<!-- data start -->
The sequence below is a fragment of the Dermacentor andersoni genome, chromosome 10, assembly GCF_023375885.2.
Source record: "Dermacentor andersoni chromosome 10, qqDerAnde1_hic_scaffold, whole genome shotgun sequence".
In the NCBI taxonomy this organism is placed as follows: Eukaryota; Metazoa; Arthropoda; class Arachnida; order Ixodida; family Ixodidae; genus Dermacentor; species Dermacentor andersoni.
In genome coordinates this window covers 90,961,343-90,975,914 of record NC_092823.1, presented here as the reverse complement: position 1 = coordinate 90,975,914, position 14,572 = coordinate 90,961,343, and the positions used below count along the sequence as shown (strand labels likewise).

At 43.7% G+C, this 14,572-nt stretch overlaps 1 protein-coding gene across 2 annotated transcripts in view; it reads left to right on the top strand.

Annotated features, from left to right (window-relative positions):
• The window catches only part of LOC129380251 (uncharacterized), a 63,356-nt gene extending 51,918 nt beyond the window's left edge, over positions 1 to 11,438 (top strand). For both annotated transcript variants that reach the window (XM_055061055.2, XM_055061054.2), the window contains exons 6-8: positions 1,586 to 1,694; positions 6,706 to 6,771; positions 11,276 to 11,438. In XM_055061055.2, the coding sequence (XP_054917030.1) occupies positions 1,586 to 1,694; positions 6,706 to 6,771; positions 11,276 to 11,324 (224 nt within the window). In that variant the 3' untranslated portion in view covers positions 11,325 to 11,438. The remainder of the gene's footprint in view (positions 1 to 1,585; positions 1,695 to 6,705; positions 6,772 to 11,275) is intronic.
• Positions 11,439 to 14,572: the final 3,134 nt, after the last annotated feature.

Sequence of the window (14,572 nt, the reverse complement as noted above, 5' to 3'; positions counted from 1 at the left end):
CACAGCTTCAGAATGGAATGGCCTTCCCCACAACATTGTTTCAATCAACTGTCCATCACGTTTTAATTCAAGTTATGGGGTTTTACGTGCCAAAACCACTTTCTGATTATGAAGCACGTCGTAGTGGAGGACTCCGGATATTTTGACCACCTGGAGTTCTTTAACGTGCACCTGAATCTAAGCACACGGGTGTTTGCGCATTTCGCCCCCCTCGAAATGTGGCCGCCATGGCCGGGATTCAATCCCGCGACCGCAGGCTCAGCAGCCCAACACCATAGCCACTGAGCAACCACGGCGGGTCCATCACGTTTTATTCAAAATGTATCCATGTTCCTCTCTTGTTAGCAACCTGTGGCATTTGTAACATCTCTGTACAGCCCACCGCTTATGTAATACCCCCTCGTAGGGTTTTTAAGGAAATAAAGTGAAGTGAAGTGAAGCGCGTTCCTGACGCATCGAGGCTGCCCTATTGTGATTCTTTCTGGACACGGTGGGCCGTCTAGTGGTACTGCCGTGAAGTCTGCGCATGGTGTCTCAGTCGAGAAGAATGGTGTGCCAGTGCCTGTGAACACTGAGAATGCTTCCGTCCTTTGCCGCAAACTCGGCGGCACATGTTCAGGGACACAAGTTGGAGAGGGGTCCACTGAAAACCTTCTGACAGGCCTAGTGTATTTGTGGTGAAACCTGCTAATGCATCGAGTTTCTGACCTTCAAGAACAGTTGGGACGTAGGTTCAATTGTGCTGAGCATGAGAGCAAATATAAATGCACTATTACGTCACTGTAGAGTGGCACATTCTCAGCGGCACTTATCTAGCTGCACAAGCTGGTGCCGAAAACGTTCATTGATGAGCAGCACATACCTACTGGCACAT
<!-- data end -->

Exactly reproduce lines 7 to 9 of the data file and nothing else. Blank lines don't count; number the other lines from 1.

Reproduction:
• The window catches only part of LOC129380251 (uncharacterized), a 63,356-nt gene extending 51,918 nt beyond the window's left edge, over positions 1 to 11,438 (top strand). For both annotated transcript variants that reach the window (XM_055061055.2, XM_055061054.2), the window contains exons 6-8: positions 1,586 to 1,694; positions 6,706 to 6,771; positions 11,276 to 11,438. In XM_055061055.2, the coding sequence (XP_054917030.1) occupies positions 1,586 to 1,694; positions 6,706 to 6,771; positions 11,276 to 11,324 (224 nt within the window). In that variant the 3' untranslated portion in view covers positions 11,325 to 11,438. The remainder of the gene's footprint in view (positions 1 to 1,585; positions 1,695 to 6,705; positions 6,772 to 11,275) is intronic.
• Positions 11,439 to 14,572: the final 3,134 nt, after the last annotated feature.

Sequence of the window (14,572 nt, the reverse complement as noted above, 5' to 3'; positions counted from 1 at the left end):